Death toll climbs following catastrophic flooding in British Columbia
A once-in-500-year flood event in British Columbia swallowed highways, washed away bridges and cut off railroads. At least four are dead in the province and thousands remain stranded as rescue and recovery efforts continue.
Flooding inundates Abbotsford, British Columbia, on Nov. 16, in the aftermath of an atmospheric river passing the area. This video of widespread flooding was captured by an airplane passenger.
A historic storm that produced epic amounts of rainfall triggered devastating, widespread flooding across portions of the northwestern United States and British Columbia, Canada, last week. The storm displaced thousands of residents on both sides of the border with thousands still stranded almost a week later. The storm was also blamed for one death in the U.S. and four others in Canada and prompted multiple state of emergency declarations.
Search and rescuers in British Columbia continue to try and reach thousands of residents still stranded by a combination of landslides and roadway closures. An estimated 18,000 people remained stranded as of Thursday, according to The Guardian.
Several portions of Highway 1, the main route of the Trans-Canada Highway through British Columbia, remained closed on Friday due to washouts with no estimated time of reopening, according to DriveBC.
Canadian officials have described the flooding as a once-in-500-year event, also known as a 500-year flood. A 500-year flood is defined as a flood that has a 1 in 500 (0.2 percent) chance of occurrence in a given year.
The most prolific rainfall totals from last week's event centered along the border between the U.S. and Canada and impacted northern Washington state and southern British Columbia. Nearly a foot (300 mm) of rainfall deluged the city of Hope, British Columbia, from the previous weekend into early last week. Double-digit rainfall totals were also observed in places such as Quinault, Washington.
Much of far southern British Columbia picked up widespread rainfall totals of 6-8 inches (150-200 mm) throughout the prolific event. Even Vancouver, Canada's third-largest city, the country's largest port and a major economic hub, recorded widespread rainfall on the order of 5 inches (125 mm) or more.
This graphic shows some of the highest three-day rainfall totals from Nov. 13 to Nov. 16 across parts of Washington and British Columbia.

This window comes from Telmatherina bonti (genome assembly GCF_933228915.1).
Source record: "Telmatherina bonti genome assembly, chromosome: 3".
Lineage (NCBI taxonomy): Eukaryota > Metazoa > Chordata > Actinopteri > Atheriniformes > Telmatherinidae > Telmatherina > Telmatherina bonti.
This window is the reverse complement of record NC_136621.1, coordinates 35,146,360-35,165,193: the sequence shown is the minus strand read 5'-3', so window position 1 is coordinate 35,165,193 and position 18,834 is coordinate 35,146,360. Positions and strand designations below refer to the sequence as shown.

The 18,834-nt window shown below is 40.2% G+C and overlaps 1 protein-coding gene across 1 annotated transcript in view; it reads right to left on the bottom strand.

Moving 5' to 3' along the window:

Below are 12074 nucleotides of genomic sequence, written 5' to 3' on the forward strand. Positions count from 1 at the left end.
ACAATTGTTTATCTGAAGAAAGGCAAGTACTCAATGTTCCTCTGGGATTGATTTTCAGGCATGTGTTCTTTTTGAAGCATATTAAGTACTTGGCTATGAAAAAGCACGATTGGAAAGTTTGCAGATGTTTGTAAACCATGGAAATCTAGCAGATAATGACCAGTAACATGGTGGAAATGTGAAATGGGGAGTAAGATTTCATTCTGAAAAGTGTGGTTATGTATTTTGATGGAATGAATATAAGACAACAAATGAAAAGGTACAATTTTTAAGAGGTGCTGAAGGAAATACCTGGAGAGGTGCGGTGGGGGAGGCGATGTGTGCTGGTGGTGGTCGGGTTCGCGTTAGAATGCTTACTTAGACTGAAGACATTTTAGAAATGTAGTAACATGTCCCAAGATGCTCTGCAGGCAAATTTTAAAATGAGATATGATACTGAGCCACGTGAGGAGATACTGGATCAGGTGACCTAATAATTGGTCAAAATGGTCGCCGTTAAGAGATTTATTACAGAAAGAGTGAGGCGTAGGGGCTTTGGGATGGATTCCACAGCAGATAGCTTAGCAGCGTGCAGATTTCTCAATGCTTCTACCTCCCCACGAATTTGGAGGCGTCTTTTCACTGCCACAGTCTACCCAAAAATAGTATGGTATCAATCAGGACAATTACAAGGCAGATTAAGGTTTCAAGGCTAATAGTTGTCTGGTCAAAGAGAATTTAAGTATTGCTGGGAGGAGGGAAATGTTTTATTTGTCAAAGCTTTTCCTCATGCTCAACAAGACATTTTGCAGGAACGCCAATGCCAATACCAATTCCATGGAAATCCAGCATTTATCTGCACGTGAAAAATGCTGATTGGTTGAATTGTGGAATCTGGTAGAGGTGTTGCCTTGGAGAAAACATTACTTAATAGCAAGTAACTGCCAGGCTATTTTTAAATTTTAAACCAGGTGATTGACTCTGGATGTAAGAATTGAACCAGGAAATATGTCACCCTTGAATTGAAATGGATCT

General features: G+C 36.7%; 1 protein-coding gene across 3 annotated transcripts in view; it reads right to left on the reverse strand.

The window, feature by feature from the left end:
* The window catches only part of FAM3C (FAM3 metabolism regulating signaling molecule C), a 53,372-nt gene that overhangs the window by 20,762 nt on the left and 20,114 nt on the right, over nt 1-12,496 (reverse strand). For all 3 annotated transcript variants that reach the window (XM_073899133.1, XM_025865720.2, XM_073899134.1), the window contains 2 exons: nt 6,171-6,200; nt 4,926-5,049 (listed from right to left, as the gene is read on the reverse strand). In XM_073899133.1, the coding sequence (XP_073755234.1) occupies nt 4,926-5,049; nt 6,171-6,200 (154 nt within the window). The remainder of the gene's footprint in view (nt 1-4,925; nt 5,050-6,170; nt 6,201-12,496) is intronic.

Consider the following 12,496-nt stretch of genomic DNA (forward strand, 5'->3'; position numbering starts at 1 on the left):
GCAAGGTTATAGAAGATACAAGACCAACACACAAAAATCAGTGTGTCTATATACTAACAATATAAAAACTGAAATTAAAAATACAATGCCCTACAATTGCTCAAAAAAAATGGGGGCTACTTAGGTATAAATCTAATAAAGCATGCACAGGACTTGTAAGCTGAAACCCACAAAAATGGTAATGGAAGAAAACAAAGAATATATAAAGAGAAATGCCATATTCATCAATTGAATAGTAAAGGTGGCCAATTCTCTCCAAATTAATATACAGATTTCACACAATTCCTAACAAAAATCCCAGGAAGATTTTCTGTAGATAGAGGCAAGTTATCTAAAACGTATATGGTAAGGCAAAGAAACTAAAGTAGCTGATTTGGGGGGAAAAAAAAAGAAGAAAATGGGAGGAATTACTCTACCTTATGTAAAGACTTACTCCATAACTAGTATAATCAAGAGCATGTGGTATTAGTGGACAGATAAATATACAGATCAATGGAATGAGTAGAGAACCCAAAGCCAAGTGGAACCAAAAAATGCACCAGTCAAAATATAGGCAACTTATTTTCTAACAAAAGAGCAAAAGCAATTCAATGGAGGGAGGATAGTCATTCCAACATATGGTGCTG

As of Wednesday, a number of inundated areas in both the U.S. and Canada had yet to see floodwaters fully recede even days after rainfall had ceased. Heavy rainfall also forced large swaths of land to give way and create disastrous, even deadly results.
The body of a woman was recovered from a mudslide near the town of Lillooet, British Columbia, on Tuesday. The mudslide, which buried a total of seven cars, forced rescue crews to work in a level of debris they had never encountered.
“It is a significant amount of debris. It makes it very difficult for our search crews. The mud is up to their waist. I can’t recall our team being involved in anything like this in the past,” David MacKenzie, the Pemberton District Search and Rescue manager, told The Associated Press.
Officials, especially those in British Columbia, are worried that the death toll will continue to climb as rescue, recovery and clean-up efforts continue.
"We expect to confirm even more fatalities in the coming days," British Columbia Premier John Horgan said, according to Reuters.
On Saturday, British Columbia's chief coroner, Lisa Lapoint, released a statement that confirmed an additional three bodies were recovered from the landslide near Lillooet. According to the Vancouver Sun, all three bodies were men who had previously been reported missing due to the landslide. One other person remains missing.
Members of the Canadian armed forces have been deployed to help thousands of residents who have been stranded since last Sunday, the BBC Reported. The troops will also help rebuild the devastated areas.
One man told the BBC that the scenes in the aftermath of the storm were like "Armageddon."